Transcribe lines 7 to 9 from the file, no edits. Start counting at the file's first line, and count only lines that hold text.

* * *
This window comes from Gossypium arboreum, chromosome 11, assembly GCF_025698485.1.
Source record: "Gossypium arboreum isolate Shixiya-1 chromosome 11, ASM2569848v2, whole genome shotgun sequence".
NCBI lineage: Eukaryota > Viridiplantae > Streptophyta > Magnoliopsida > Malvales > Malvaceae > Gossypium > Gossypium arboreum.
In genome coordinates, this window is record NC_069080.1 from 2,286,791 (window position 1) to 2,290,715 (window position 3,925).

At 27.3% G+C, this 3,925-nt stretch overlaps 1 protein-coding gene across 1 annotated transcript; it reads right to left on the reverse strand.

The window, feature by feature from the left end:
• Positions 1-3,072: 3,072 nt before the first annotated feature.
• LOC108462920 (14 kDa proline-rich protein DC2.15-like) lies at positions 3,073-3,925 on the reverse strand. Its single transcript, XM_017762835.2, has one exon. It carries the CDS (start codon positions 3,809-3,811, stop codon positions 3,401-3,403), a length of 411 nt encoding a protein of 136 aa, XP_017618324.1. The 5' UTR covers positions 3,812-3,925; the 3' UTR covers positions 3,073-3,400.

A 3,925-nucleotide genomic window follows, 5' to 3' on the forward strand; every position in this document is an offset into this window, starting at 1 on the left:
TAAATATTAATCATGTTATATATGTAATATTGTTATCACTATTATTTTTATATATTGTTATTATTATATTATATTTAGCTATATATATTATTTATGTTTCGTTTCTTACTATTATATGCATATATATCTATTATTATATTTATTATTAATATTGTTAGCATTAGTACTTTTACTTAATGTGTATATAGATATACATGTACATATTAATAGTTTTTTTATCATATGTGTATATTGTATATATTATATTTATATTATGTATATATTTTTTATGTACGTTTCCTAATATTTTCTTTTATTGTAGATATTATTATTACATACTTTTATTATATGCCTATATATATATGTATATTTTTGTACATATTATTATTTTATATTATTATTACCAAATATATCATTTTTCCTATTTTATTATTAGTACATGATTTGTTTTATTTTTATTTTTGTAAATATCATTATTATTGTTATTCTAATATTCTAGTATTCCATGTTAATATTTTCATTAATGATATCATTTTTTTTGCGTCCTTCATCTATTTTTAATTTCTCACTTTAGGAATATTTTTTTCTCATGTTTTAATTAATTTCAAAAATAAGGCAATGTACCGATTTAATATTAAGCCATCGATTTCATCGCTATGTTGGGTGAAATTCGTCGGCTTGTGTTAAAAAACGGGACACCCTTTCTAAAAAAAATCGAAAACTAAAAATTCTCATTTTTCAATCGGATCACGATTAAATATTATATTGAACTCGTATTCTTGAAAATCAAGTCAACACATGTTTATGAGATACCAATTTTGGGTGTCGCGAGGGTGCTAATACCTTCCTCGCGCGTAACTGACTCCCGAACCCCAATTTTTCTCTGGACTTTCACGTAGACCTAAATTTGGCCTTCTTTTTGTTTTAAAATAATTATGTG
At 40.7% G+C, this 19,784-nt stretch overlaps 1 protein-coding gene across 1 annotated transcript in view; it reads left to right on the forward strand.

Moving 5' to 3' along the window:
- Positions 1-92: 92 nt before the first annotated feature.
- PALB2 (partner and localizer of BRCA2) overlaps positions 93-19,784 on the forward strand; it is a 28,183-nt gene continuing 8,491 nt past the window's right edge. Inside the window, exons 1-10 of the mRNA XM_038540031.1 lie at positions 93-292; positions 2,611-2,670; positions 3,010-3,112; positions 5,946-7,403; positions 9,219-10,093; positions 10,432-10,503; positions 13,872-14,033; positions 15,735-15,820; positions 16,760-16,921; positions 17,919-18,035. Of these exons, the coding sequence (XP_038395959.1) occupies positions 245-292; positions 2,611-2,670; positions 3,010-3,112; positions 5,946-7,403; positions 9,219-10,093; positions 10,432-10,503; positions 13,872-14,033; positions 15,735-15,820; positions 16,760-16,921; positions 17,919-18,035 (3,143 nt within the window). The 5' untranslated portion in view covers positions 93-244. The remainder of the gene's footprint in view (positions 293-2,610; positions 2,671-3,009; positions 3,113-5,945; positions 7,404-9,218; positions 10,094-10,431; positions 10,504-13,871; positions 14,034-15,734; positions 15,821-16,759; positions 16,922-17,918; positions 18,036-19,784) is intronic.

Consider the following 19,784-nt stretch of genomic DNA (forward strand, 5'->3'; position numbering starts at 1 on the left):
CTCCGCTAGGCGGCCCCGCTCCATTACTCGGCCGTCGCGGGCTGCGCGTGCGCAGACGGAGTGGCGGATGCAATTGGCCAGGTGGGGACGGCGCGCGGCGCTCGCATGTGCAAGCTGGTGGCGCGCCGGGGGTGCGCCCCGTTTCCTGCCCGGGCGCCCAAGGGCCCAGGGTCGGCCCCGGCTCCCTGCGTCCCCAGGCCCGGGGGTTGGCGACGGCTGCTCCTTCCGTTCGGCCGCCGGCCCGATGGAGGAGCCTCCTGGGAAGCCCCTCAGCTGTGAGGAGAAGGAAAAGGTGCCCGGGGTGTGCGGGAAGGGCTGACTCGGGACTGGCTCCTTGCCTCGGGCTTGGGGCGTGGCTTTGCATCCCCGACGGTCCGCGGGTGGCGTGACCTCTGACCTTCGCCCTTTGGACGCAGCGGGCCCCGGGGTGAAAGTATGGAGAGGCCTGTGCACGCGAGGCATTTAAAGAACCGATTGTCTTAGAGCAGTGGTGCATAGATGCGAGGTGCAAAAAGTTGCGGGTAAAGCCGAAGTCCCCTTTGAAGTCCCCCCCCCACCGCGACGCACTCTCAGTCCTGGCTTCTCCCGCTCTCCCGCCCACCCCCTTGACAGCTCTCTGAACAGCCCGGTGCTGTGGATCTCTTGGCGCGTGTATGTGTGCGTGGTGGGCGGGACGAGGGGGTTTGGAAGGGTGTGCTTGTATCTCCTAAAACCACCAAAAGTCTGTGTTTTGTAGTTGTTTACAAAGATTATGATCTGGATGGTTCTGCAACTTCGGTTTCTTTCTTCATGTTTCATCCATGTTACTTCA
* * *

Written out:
• Positions 1-3,072: 3,072 nt before the first annotated feature.
• LOC108462920 (14 kDa proline-rich protein DC2.15-like) lies at positions 3,073-3,925 on the reverse strand. Its single transcript, XM_017762835.2, has one exon. It carries the CDS (start codon positions 3,809-3,811, stop codon positions 3,401-3,403), a length of 411 nt encoding a protein of 136 aa, XP_017618324.1. The 5' UTR covers positions 3,812-3,925; the 3' UTR covers positions 3,073-3,400.

A 3,925-nucleotide genomic window follows, 5' to 3' on the forward strand; every position in this document is an offset into this window, starting at 1 on the left: